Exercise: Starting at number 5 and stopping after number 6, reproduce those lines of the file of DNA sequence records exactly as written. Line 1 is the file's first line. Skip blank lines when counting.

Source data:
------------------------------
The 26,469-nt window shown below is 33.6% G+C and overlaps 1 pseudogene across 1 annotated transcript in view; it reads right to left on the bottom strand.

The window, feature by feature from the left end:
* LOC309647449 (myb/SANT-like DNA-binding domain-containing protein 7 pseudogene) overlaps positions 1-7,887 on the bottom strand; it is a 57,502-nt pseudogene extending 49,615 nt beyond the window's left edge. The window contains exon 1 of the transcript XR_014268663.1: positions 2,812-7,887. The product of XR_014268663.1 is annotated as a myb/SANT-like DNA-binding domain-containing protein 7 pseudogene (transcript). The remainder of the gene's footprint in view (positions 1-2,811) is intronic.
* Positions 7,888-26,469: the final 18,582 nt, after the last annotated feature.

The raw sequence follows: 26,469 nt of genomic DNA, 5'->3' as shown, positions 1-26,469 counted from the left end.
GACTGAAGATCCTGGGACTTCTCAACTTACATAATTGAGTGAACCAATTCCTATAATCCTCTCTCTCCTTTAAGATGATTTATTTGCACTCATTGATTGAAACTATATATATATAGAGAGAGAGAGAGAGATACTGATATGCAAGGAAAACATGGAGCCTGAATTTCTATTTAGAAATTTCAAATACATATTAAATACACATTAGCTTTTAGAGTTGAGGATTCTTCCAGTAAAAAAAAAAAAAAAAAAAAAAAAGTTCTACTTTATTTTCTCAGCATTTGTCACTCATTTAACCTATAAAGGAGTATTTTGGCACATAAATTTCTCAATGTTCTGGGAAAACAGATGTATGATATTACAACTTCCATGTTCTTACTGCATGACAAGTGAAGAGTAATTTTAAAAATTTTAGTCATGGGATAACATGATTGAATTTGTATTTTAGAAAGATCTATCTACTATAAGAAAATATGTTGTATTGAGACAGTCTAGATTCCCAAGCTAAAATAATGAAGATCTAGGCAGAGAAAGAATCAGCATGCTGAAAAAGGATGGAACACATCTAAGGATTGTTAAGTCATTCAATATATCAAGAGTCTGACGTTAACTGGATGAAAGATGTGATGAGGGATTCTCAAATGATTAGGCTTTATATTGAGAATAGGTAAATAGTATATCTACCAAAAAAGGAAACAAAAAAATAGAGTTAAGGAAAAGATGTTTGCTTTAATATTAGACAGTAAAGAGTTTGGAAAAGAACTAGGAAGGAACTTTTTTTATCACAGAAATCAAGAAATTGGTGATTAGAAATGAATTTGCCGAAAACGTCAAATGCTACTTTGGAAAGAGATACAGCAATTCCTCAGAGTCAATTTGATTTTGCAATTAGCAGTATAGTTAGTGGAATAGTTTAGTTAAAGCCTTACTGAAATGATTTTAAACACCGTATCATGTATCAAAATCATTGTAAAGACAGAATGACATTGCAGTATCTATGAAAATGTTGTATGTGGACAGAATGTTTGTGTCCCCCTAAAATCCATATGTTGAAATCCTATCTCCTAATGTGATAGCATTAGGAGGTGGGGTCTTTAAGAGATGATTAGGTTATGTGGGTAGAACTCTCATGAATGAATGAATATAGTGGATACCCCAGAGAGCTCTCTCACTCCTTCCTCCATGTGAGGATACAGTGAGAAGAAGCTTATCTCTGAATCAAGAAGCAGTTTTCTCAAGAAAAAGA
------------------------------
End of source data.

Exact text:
The raw sequence follows: 26,469 nt of genomic DNA, 5'->3' as shown, positions 1-26,469 counted from the left end.
GACTGAAGATCCTGGGACTTCTCAACTTACATAATTGAGTGAACCAATTCCTATAATCCTCTCTCTCCTTTAAGATGATTTATTTGCACTCATTGATTGAAACTATATATATATAGAGAGAGAGAGAGAGATACTGATATGCAAGGAAAACATGGAGCCTGAATTTCTATTTAGAAATTTCAAATACATATTAAATACACATTAGCTTTTAGAGTTGAGGATTCTTCCAGTAAAAAAAAAAAAAAAAAAAAAAAAGTTCTACTTTATTTTCTCAGCATTTGTCACTCATTTAACCTATAAAGGAGTATTTTGGCACATAAATTTCTCAATGTTCTGGGAAAACAGATGTATGATATTACAACTTCCATGTTCTTACTGCATGACAAGTGAAGAGTAATTTTAAAAATTTTAGTCATGGGATAACATGATTGAATTTGTATTTTAGAAAGATCTATCTACTATAAGAAAATATGTTGTATTGAGACAGTCTAGATTCCCAAGCTAAAATAATGAAGATCTAGGCAGAGAAAGAATCAGCATGCTGAAAAAGGATGGAACACATCTAAGGATTGTTAAGTCATTCAATATATCAAGAGTCTGACGTTAACTGGATGAAAGATGTGATGAGGGATTCTCAAATGATTAGGCTTTATATTGAGAATAGGTAAATAGTATATCTACCAAAAAAGGAAACAAAAAAATAGAGTTAAGGAAAAGATGTTTGCTTTAATATTAGACAGTAAAGAGTTTGGAAAAGAACTAGGAAGGAACTTTTTTTATCACAGAAATCAAGAAATTGGTGATTAGAAATGAATTTGCCGAAAACGTCAAATGCTACTTTGGAAAGAGATACAGCAATTCCTCAGAGTCAATTTGATTTTGCAATTAGCAGTATAGTTAGTGGAATAGTTTAGTTAAAGCCTTACTGAAATGATTTTAAACACCGTATCATGTATCAAAATCATTGTAAAGACAGAATGACATTGCAGTATCTATGAAAATGTTGTATGTGGACAGAATGTTTGTGTCCCCCTAAAATCCATATGTTGAAATCCTATCTCCTAATGTGATAGCATTAGGAGGTGGGGTCTTTAAGAGATGATTAGGTTATGTGGGTAGAACTCTCATGAATGAATGAATATAGTGGATACCCCAGAGAGCTCTCTCACTCCTTCCTCCATGTGAGGATACAGTGAGAAGAAGCTTATCTCTGAATCAAGAAGCAGTTTTCTCAAGAAAAAGA